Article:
Biology Fights Back: Improve Crop Health With Competitive Exclusion

Biology Fights Back: Improve Crop Health With Competitive Exclusion

Diversity of beneficial biology and the use of bio-stimulants can play a crucial role in the cultivation of the cannabis crop. A diverse biology creates a synergetic relationship with the host plant, resulting in multiple modes of action.

  • Improved biology builds nutrient density that improves a plant’s capability to withstand pathogen and insect/pest pressure.
  • Competitive exclusion on tissue surfaces and root system naturally engages the plant’s autoimmune defense mechanisms.
  • Capture of atmospheric gasses
  • Opportunity for increased yields, elevating terpenoid (terp) values and total oil values (trichome stacking) for increased “overall” compound values (THC, CBD, CBN, etc.).
  • Diverse biology reduces and/or eliminates the need for fungicide and pesticide usage, which can aid in an increased ROI.

Beneficial microbes both liberate nutrients from the soil and metabolize these essential nutrients into a more “friendly” or bioavailable form for nutrient uptake for a stronger more resilient plant. With greater plant nutrient density, a pest must expend more calories than it has the potential to consume from the host plant, making it an undesirable food source for the pest. As a result, the insect/pest must look for a more desirable food source for it to survive. By interrupting the pest’s reproduction cycle, one can reduce infestations.

Competitive exclusion is the proposition where two species with equal populations cannot coexist since they are fighting for the same resource. In this case, both pathogenic and beneficial microbes are competing for the “real estate” of the tissue surfaces of the host plant. The beneficial species are living in harmony with the plant, whereas the pathogenic species are competing for said real estate to rob the plant of nutrients.

Through the process of depositing beneficial microbes on root, stem, and leaf tissues of the plant (rhizosphere and phylosphere), beneficial microbes can overwhelm the pathogenic species making the host plant an unwelcoming environment for pathogens to take hold of the crop. Through regular applications of beneficial microbes, the plant has a greater opportunity to naturally “push back” on incoming disease pressures and/or aid in potentially overcoming a disease that has already set in.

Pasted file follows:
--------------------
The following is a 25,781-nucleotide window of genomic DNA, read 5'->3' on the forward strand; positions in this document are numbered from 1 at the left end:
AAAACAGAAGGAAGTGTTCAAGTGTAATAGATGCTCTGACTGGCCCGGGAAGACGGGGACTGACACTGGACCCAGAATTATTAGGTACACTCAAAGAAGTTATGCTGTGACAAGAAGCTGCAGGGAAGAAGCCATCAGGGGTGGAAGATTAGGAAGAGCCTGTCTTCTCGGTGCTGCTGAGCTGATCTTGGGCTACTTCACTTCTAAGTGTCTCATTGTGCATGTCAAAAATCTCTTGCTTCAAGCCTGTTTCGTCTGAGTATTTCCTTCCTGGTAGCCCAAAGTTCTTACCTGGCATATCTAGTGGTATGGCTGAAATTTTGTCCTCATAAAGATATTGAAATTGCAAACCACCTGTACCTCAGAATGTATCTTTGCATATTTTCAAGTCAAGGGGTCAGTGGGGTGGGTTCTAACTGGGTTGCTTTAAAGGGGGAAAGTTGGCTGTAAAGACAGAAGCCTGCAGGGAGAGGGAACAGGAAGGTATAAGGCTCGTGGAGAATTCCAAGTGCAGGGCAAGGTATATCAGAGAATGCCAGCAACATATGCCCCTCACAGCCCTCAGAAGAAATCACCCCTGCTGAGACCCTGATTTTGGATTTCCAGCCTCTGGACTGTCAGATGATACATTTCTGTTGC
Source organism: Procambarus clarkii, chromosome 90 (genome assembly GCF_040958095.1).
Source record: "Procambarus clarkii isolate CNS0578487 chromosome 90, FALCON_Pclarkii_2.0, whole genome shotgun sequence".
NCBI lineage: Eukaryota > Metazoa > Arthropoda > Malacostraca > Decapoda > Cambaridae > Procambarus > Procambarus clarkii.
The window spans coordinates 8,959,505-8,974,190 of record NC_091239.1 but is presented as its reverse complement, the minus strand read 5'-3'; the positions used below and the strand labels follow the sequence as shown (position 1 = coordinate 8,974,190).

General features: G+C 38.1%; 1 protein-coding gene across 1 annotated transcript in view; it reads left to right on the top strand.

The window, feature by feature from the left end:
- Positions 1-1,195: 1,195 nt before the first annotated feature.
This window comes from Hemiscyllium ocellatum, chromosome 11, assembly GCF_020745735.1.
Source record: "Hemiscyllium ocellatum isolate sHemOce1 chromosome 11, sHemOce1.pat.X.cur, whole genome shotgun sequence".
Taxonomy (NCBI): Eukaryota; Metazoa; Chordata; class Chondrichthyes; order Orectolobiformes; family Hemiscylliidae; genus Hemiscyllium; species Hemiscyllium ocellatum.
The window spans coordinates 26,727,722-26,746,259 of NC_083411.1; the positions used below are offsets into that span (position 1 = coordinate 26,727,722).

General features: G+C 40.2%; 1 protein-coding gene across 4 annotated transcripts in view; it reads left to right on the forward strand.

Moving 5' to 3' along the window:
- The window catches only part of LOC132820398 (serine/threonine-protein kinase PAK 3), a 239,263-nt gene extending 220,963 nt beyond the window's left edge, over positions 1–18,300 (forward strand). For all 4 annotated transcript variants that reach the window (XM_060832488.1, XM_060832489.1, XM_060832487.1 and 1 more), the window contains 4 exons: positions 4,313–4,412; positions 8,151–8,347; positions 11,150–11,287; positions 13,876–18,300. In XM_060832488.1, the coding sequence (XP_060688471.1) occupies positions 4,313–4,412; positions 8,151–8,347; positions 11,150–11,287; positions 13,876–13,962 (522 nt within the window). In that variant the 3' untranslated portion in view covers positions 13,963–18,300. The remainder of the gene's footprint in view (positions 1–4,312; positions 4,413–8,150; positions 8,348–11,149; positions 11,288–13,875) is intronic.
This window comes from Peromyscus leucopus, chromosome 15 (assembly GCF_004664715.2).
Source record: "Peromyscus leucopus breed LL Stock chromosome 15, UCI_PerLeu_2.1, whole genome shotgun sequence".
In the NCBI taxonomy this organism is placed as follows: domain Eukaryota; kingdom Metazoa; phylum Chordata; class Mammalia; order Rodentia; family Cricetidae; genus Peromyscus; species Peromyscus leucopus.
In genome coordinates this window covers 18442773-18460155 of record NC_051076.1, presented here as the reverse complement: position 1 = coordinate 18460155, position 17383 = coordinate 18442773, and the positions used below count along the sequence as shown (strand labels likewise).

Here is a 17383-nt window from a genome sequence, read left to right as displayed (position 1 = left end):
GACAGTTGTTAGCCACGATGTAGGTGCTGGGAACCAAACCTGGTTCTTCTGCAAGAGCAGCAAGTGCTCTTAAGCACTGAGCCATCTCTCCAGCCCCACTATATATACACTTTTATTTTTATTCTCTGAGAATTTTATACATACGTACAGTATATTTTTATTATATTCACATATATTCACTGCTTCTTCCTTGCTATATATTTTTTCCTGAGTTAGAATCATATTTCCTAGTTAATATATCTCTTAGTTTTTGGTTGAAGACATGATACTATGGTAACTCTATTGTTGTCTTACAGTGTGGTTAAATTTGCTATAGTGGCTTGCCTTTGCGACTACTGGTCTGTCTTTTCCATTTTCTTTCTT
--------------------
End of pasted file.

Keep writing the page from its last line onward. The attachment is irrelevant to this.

One example is gram-positive bacteria consuming certain white molds. By incorporating beneficial biologicals into the irrigation or hand watering schedule and foliar applications, the plant has a layer of biological protection against incoming pathogens to overwhelm the pathogenic biology. This reduces and/or potentially eliminates the use of fungicides and pesticides. Beneficial biology can be a cost-effective tool to incorporate into the IPM program.

Plants live in symbiotic relationship with methylobacterium and endophytic bacteria, a bio-mechanism that allows the plant to capture atmospheric gases. Providing this bio-mechanism for the crop to utilize elements from both medium/soil and the atmosphere, the plant has the capacity to capture atmospheric nitrogen, mobilizing it appropriately as a nutrient source rather than just being dependent on root zone nitrogen and amino acids (peptides and polypeptides).

Beneficial biology has the potential to naturally engage the plants autoimmune defense mechanisms providing greater resiliency to incoming disease and pest pressure. This can be crucial during critical growth stages. Growers can ensure that the plant is less susceptible to pest and pathogen attack during these stages of seeding to encourage uniform emergence and establish a protective beneficial biological mucigenic sheath/layer on the roots, first penta-point leaf set, induction of flowering for indoor/controlled environments, sexual maturity, and early flowerCritical growth stages can be an opportunity for pests to be attracted to fresh, tender growth tissues, but are also opportunities for increased yields, rather than stressors that can inhibit the expression of the plant’s full genetic potential and consequently yields. Critical point beneficial microbial applications reduce stress. The plants will have greater resilience leading to potentially higher yields of total biomass, terpenoid, and overall compound values.

Incorporating a regimented schedule of a weekly and or bi-weekly application of beneficial microbes, such as Purple Cow CX-1 , is a great method to keep the bioactivity at a robust and competitive level for nutrient cycling, nutrient liberation and solubilization, nutrient fixation, and protection via bio-sanitation to stay in front of a possible pathogenic “attack.” Beneficial microbes create the opportunity for a complete bioactive growing system to reduce costs for a greater return-on-investment.

Broad-spectrum biologicals support many functions in your soil, and can support competitive exclusion, disease and pest suppression, nutrient uptake, and so much more in a single application. Click here to learn more about using CX-1, and the benefits that it can bring to greenhouses and more!

Want to learn more about CX-1, how to use it, and the benefits of adding a biological to your grow? Contact us here!